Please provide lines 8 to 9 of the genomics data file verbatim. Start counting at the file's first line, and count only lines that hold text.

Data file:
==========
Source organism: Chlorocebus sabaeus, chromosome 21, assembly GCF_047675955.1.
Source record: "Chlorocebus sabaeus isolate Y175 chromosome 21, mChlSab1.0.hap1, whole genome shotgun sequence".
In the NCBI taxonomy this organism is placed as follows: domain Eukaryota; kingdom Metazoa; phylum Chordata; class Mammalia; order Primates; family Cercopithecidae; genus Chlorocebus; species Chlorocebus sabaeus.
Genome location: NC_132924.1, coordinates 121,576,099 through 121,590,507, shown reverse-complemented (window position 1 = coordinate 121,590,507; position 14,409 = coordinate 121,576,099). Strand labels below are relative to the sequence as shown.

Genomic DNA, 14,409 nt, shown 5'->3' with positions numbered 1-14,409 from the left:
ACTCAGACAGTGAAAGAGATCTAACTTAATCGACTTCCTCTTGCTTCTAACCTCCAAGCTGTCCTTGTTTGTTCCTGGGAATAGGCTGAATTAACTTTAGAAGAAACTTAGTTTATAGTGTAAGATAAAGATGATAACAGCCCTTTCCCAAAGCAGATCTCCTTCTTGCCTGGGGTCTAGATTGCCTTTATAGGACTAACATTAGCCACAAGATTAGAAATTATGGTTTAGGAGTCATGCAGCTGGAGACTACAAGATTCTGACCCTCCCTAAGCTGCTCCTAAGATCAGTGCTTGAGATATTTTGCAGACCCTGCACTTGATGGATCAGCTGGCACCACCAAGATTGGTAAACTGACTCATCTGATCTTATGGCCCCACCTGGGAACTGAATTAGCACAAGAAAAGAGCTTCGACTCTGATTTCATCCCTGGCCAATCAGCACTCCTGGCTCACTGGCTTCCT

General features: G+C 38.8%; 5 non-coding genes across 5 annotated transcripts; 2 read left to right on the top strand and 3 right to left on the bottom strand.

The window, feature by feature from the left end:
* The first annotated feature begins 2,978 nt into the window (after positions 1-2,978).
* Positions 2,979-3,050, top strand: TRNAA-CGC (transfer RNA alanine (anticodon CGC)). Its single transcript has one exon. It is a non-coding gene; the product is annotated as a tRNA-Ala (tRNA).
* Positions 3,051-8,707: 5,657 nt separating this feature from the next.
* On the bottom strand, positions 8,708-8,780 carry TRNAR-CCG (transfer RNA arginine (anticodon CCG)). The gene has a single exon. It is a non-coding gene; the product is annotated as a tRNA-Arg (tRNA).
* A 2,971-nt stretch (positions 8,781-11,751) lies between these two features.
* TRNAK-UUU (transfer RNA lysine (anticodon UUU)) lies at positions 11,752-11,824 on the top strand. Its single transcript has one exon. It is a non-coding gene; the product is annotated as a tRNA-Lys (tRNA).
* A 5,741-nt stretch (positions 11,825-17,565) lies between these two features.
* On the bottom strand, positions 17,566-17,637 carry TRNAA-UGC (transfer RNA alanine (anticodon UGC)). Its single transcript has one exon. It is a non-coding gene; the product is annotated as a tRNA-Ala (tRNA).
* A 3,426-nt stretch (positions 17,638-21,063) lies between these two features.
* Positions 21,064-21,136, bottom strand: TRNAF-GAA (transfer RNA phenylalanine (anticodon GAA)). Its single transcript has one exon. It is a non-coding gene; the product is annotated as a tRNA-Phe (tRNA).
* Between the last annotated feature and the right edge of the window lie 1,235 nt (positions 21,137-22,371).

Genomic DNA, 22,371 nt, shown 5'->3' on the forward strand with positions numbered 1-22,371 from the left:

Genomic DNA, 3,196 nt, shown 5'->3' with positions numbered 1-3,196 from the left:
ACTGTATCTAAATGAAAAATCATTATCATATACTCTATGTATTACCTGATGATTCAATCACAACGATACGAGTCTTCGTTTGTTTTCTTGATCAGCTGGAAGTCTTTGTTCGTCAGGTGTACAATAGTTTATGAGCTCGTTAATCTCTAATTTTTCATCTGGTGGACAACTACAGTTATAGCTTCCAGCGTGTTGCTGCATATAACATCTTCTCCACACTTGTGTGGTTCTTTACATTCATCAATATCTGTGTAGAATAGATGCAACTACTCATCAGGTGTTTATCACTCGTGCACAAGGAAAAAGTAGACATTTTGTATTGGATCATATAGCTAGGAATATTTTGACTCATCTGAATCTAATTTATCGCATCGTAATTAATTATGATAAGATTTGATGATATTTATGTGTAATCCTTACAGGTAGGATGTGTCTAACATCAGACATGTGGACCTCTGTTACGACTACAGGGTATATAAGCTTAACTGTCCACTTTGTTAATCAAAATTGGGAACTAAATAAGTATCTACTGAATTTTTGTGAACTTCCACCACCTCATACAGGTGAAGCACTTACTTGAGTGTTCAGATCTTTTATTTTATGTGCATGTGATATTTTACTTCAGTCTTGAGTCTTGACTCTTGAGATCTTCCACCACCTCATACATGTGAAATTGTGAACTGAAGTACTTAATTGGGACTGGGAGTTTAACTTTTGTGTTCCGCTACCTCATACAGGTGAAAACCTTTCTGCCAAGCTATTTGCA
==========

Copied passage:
The window, feature by feature from the left end:
* The first annotated feature begins 2,978 nt into the window (after positions 1-2,978).